Mental health definitions & FAQs

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Today I am covering a topic I had so far overlooked, but that is really important. When blogging about a topic such as mental health, most people may not be 100% sure what it is, and whether the topics I cover are relevant. Or perhaps you’re asking yourself “is anxiety really a mental health disorder?”

This blog post has moved!

It has gone to “That’s Mental, a platform to talk freely about mental health“. You can find it here.

Why I like coaching

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I’d like to start coaching people, and I just added a section on my website to that effect.

So before I send out a call for volunteers, I thought it was important to explain what I like about it and why I’ve decided to pursue this path.

Continue reading “Why I like coaching”

Resources for mental health

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* Updated in June 2019 *

While I have been blogging more about mental health consistently, it suddenly occurred to me that a very helpful thing I could do is to share more resources on the topic!

While I very much appreciate everyone who reads my blog posts, I’m also aware that I am not a trained healthcare professional, nor have I ever helped rehabilitate people who have suffered from mental health issues.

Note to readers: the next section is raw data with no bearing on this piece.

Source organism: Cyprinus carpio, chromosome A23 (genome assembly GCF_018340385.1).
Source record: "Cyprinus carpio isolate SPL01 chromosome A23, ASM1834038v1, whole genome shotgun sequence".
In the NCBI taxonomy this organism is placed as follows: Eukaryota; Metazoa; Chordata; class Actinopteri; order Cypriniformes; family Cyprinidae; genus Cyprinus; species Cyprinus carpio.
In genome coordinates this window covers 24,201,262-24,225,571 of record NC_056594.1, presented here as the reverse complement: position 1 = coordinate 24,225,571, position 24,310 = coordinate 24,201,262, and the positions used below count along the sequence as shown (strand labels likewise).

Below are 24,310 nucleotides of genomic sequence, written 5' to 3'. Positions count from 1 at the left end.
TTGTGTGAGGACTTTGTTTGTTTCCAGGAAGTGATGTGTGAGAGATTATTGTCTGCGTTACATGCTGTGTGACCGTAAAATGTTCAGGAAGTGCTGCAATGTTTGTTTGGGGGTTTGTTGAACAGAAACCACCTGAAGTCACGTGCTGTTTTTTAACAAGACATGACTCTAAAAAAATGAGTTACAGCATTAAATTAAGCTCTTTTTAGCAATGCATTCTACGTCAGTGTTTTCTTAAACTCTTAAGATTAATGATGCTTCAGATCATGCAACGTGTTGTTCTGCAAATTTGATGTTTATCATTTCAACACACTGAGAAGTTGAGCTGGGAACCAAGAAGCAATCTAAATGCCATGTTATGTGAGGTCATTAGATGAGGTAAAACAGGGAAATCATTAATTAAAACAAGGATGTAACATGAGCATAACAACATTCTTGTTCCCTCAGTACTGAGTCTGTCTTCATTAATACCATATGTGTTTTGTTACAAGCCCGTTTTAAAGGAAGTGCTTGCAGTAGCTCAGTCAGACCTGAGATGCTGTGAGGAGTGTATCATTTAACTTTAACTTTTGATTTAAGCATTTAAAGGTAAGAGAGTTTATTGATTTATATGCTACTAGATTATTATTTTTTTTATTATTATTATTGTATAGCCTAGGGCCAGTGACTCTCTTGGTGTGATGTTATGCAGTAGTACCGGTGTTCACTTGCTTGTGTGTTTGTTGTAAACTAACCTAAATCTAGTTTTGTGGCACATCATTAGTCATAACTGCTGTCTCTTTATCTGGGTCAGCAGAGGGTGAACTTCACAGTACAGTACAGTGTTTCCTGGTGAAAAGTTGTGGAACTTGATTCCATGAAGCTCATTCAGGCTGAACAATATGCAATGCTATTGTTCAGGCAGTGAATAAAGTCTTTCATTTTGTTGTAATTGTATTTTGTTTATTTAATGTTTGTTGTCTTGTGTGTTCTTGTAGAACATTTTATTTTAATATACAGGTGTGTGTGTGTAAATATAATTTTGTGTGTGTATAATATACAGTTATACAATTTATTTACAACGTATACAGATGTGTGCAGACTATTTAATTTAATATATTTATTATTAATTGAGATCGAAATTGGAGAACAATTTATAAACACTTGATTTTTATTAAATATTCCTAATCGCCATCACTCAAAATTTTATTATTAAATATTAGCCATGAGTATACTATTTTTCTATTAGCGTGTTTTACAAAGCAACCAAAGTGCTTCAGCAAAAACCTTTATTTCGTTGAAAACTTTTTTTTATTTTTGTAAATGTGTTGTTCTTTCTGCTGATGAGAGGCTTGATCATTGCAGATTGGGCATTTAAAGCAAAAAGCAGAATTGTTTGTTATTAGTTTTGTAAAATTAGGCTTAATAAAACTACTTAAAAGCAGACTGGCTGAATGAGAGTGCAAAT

This blog post has moved!

It has gone to “That’s mental, a platform to talk freely about mental health”. You can find it here.

Reflecting on 2018

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Although 2019 has already started and people are furiously writing about trends, goals, and everything future-gazing, I wanted to take the time to reflect on 2018. As I sat down to write an end of year Facebook post I realised that I simply had too much to say, so why not turn it into a blog post?

The main conclusion I reached as I sat going through all my pictures, was that 2018 was amazing! Not only that, but I felt very fortunate and blessed to have been able to experience all of it.

So here is a summary of the best things that happened for me in 2018.

Continue reading “Reflecting on 2018”

The end of year breakdown

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Originally this blog post was going to be tongue in cheek – recounting funny experiences of end of year breakdowns. But since no one answered my call for stories – I decided to turn this into something that I hope is more meaningful and helpful.